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Visitors pay respects at ‘Wall that Heals’ to loved ones, friends lost during Vietnam War

(Update: Adding video, comments from visitors, veterans)

LA PINE, Ore. (KTVZ) --The Wall that Heals, a replica of the Vietnam Veterans Memorial in Washington, D.C., is now set up in La Pine and had its first full day of the exhibition Thursday, full of the emotions one would expect at such an event, and is seen every day at the memorial in our nation's capital.

The Wall is a three-quarter-size replica of the Vietnam Veterans Memorial in Washington, D.C., and stands 7.5 feet tall and 375 feet long for community members to engage with.

It has the engraved names of the more than 58,000 men and women who lost their lives during the Vietnam War. 

“It is very emotional. It’s a very emotional experience,” said Mike Casciato, a Vietnam veteran.

Casciato is one of hundreds who stopped by Thursday to visit the Wall, which is calling La Pine its home until Sunday.

People from all around the state visited to share kind words and memories of those whose names are engraved in the wall.

James McNamara, an Army veteran, had a list of friends names he wanted to pay respects toward.

“They were very good people, and they died thinking they were; we were doing a mission and doing what we were supposed to. We did our best.” McNamara said.

Some visitors were visibly emotional after finding loved ones names engraved on the wall. A few visitors told NewsChannel 21 they couldn’t believe there were over 58,000 names on the wall panels.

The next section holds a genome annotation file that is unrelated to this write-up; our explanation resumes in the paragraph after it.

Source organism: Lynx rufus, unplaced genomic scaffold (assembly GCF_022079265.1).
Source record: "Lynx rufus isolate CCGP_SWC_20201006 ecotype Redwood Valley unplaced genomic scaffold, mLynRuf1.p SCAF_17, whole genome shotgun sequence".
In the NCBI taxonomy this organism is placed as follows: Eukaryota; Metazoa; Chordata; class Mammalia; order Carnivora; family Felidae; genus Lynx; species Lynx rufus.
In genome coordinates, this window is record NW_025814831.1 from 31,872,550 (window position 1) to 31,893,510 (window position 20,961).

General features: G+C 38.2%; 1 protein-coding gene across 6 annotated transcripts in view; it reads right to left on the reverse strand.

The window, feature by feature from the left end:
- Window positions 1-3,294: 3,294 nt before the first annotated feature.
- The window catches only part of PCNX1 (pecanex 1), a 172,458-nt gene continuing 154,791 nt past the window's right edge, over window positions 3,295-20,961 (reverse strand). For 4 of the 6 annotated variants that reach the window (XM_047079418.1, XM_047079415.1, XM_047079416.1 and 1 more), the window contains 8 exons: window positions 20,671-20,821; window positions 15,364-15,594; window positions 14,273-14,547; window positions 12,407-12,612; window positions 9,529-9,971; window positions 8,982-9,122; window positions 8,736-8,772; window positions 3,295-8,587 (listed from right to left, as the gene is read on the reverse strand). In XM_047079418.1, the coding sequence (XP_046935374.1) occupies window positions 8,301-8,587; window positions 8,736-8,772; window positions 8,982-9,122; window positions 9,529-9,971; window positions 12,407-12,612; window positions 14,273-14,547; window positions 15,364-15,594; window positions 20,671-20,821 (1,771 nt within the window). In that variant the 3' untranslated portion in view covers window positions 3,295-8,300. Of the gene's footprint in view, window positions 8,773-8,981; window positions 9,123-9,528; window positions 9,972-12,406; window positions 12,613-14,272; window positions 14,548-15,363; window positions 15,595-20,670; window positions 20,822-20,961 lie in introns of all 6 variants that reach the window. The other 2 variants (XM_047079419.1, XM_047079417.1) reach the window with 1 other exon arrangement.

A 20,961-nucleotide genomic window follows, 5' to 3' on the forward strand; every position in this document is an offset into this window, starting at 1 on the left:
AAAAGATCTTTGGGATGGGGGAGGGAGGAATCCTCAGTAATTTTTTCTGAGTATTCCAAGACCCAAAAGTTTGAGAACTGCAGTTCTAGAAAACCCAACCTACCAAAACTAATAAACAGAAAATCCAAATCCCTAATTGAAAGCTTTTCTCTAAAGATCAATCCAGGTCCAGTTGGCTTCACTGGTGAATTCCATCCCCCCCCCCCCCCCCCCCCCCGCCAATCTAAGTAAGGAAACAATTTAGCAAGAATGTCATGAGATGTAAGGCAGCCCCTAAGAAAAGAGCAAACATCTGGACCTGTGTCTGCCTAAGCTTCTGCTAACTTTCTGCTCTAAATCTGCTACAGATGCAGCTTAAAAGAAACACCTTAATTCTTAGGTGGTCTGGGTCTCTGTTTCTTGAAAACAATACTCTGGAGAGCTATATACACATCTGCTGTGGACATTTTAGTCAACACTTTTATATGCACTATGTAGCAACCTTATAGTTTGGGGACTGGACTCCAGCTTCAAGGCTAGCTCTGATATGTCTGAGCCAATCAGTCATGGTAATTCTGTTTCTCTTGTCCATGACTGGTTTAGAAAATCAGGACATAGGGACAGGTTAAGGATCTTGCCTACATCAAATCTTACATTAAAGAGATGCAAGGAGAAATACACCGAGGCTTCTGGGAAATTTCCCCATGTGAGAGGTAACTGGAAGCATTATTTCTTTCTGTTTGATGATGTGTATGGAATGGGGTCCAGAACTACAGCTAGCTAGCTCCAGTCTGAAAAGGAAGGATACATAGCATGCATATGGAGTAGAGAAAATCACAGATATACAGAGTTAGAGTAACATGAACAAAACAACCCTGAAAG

Schoolchildren were also seen learning about the history of the Vietnam War through educational tours provided by volunteers.

Casciato said bringing the Wall to La Pine helps heal those who served in Vietnam who weren’t always treated well when they returned home.

“I remember when I came back, it wasn’t pleasant. For all those 58,000 that have died, they finally get their due,” Casciato said.

McNamara was able to locate the 25 names of Vietnam veterans he knew.

“They were one of the last Special Forces to go from Okinawa to Vietnam, and they were probably two of the last people that got killed over there,” Casciato said.

If you visit the Wall that Heals, you can first stop by a tent and speak to a volunteer who will help locate names of loved ones on the wall panels.

There is also a Mobile Education Center for the public to view through Sunday. The exhibit, at the Frontier Day grounds on Sixth Street, is open 24 hours a day.

Article Topic Follows: La Pine
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Leslie Cano

Leslie Cano is a multimedia journalist for NewsChannel 21. Learn more about Leslie here.


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